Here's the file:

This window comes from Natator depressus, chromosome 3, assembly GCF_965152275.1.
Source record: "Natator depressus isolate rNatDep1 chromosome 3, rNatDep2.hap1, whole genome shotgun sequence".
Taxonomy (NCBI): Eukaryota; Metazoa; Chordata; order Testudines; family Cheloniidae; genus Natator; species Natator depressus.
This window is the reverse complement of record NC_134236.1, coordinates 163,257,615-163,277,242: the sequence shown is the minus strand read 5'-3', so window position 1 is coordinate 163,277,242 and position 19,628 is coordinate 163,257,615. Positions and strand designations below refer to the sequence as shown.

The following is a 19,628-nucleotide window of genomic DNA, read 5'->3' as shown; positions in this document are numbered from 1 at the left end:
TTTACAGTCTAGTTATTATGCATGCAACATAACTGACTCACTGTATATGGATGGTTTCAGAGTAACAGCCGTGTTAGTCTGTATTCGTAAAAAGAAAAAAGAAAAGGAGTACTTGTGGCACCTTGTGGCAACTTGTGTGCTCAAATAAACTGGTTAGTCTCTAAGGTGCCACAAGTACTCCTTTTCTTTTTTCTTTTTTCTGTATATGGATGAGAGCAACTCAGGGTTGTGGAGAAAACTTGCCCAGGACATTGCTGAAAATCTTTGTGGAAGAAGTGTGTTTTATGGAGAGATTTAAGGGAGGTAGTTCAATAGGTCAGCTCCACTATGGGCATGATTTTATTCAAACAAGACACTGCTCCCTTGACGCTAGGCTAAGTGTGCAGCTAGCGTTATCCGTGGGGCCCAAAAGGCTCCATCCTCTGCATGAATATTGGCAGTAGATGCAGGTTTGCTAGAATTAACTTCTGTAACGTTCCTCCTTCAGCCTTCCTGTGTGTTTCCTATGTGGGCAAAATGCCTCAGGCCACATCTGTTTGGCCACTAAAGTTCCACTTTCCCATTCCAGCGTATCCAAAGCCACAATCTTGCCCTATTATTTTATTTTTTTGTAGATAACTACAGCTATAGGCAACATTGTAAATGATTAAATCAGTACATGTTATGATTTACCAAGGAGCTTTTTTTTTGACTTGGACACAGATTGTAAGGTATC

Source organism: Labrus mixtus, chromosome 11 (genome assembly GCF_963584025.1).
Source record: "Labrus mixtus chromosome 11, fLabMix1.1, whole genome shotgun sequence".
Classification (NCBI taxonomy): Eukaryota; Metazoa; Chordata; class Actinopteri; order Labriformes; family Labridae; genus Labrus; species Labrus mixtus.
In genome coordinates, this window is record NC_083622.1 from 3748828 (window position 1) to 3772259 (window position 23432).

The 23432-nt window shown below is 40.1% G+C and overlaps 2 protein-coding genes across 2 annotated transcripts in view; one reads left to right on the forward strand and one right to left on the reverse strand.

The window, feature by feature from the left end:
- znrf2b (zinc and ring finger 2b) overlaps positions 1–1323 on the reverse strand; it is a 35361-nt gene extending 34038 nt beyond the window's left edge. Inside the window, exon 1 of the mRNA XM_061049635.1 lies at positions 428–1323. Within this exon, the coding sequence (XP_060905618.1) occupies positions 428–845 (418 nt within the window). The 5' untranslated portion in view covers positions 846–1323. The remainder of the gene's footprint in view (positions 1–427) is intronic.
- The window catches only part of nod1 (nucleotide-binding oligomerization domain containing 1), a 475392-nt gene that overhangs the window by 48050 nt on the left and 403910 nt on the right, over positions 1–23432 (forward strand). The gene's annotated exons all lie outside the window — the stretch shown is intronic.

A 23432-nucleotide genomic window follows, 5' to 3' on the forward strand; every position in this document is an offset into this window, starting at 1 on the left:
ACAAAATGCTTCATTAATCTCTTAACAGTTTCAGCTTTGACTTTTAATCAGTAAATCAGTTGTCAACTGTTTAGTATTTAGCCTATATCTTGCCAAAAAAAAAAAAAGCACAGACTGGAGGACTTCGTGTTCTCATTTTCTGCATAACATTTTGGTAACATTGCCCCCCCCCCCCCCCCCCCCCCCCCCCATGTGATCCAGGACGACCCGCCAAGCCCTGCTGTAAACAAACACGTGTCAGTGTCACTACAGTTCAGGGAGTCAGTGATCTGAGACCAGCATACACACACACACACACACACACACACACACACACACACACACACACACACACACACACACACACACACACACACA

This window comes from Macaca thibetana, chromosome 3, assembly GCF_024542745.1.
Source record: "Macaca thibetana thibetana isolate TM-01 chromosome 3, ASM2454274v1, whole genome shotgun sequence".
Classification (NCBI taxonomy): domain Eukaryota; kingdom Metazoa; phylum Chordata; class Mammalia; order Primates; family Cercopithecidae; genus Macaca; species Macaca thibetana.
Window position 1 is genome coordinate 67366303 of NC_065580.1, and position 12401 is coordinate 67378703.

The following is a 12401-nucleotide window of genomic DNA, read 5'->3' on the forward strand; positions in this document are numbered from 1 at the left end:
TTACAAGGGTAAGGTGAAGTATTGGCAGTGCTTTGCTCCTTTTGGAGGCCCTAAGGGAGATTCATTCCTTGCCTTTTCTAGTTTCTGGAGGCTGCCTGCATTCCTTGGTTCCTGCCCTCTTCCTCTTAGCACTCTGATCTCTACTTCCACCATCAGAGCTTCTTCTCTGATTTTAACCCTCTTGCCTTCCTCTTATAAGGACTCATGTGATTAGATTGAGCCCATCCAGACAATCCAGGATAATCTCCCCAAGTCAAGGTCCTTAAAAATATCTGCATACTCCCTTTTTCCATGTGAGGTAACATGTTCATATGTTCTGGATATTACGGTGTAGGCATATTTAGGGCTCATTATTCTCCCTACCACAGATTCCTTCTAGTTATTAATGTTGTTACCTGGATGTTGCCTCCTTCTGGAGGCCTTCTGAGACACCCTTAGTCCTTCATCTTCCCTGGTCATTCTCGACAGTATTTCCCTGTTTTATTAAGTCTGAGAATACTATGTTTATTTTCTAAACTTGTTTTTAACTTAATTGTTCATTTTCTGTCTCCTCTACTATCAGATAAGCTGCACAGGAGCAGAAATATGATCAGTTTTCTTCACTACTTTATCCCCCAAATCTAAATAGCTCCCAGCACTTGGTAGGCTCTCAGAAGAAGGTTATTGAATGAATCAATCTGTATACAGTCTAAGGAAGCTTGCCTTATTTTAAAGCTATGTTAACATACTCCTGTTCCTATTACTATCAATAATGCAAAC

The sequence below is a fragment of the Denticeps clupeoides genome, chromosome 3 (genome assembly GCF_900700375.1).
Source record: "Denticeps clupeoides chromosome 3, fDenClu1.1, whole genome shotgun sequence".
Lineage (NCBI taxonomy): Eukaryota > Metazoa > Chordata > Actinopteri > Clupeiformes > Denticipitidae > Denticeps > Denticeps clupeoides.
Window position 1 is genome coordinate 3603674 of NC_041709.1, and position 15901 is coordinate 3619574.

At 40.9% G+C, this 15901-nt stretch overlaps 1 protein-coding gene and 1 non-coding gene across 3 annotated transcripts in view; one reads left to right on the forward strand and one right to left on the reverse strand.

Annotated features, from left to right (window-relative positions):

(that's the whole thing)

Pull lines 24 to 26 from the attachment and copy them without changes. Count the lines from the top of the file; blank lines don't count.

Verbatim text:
Source record: "Denticeps clupeoides chromosome 3, fDenClu1.1, whole genome shotgun sequence".
Lineage (NCBI taxonomy): Eukaryota > Metazoa > Chordata > Actinopteri > Clupeiformes > Denticipitidae > Denticeps > Denticeps clupeoides.
Window position 1 is genome coordinate 3603674 of NC_041709.1, and position 15901 is coordinate 3619574.